Noodling on the idea of a Dynasty
Ya hit what ya aim at, Dept.


Q.  How important is this idea of a "Dynasty"?  Should we even argue about it?

A.  In one sense, it's the only thing that Dr. D thinks about, when he thinks about sports.

I don't especially care* whether the Mariners get Royals-lucky next year and win a World Series.  My vision, the thing I hope for, is to become the Tom Brady Patriots or the Tim Duncan Spurs.  You've got a couple rings already, and next year you're one of the 3-4 teams that nobody wants to play, and let's see where we're going in history.

For me, it's not about riding one little wave until it hits the beach.  It's about gathering a tsunami and washing over the sport.  That's just me.  The current Seahawks, that's what you hope for in sports.  I've been watching since 1976, and this is what I've been waiting for.  If it occurs once in 30 years, great.  That's my tradeoff.


Q.  Should the Mariners be ashamed that they've never been to the World Series, much less been a "dynasty"?

A.  All 8 original NL teams have had dynasties.  All NL franchises, except the Big Red Machine, have had 2 or more dynasties.  The Giants have now had 5, and they're sittin' on one.

Yeah.  Over the course of 100 years, you ought to hit your Dynasty once or twice.  If you don't, there's something wrong.


But there have been 14 expansion teams since 1961 ... only the Mets and Angels, then the Royals and Blue Jays, have had dynastic periods.  (We're speaking pretty loosely if we call the Angels a dynasty, but the 2002-2009 was a period of very rich success and one glittery ring.)

Ten expansion teams with nothing approaching a dynasty:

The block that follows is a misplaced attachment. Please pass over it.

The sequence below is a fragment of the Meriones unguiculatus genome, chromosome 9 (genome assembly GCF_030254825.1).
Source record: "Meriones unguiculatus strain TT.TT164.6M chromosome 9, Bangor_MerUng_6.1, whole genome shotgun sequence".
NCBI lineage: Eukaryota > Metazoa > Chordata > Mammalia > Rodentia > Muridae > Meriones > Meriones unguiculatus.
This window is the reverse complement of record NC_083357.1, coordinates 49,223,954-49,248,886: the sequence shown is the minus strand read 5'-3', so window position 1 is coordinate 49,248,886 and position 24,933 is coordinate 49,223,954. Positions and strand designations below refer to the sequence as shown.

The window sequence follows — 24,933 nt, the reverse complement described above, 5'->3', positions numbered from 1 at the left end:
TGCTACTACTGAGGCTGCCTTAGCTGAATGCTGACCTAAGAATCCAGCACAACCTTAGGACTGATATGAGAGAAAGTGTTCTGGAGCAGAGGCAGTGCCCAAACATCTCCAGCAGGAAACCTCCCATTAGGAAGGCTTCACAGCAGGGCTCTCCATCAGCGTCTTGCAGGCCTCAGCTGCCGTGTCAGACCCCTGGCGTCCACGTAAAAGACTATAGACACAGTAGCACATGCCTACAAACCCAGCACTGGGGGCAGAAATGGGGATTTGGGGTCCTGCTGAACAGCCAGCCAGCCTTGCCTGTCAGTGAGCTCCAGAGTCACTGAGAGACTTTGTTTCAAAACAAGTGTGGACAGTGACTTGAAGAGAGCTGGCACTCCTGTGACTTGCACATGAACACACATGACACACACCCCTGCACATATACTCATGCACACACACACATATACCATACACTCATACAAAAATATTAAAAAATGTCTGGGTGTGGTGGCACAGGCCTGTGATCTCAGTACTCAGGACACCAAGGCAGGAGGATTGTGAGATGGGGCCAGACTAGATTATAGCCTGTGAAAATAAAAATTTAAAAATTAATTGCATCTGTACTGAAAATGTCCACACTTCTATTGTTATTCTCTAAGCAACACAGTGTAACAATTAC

• Mariners
  • Brewers
  • Expos/Nationals
  • Padres
  • Rockies
  • DBacks
  • Marlins
  • Rays
  • Astros
  • Senators/Rangers

Of the then teams above, the D-Backs and Rangers are the only ones to show any interest in winning Three World Series.  Maybe the Brewers, whose GM is now a relevant issue.


At this thread, Tango has a discussion as to how Payroll correlates with Wins (it's about .70, meaning that 70% of wins is explained by roster salary size).  The strong correlation is that much more impressive considering that a good portion of every roster is taken up by cheap young players (which doesn't correlate to payroll much at all).

As far as teams "beating the trend," Tango clusters them this way (as of late 2011):

  • Oakland Athletics 
  • Minnesota Twins 
  • St. Louis Cardinals 
  • Florida Marlins 
  • Los Angeles Angels 
  • Atlanta Braves 
  • Philadelphia Phillies
  • Boston Red Sox
  • San Francisco Giants 
  • Chicago White Sox 
  • Toronto Blue Jays 
  • Texas Rangers 
  • Tampa Bay Rays 
  • Cleveland Indians 
  • San Diego Padres 
  • Los Angeles Dodgers 
  • Milwaukee Brewers 
  • Arizona Diamondbacks 
  • Cincinnati Reds 
  • Houston Astros 
  • Colorado Rockies 
  • New York Yankees
  • Washington Nationals
  • Chicago Cubs 
  • Detroit Tigers 
  • Pittsburgh Pirates 
  • Seattle Mariners 
  • New York Mets 
  • Kansas City Royals 
  • Baltimore Orioles

There's something real simple that jumps out at me, those bottom 7.  The owners.  For at least 4-5 of them, winning the World Series is a very dubious goal.  Failing to aim for the top, they also miss on mediocrity.  There's a reason the Sergeant wants to bounce a quarter on your bed.


Dr D


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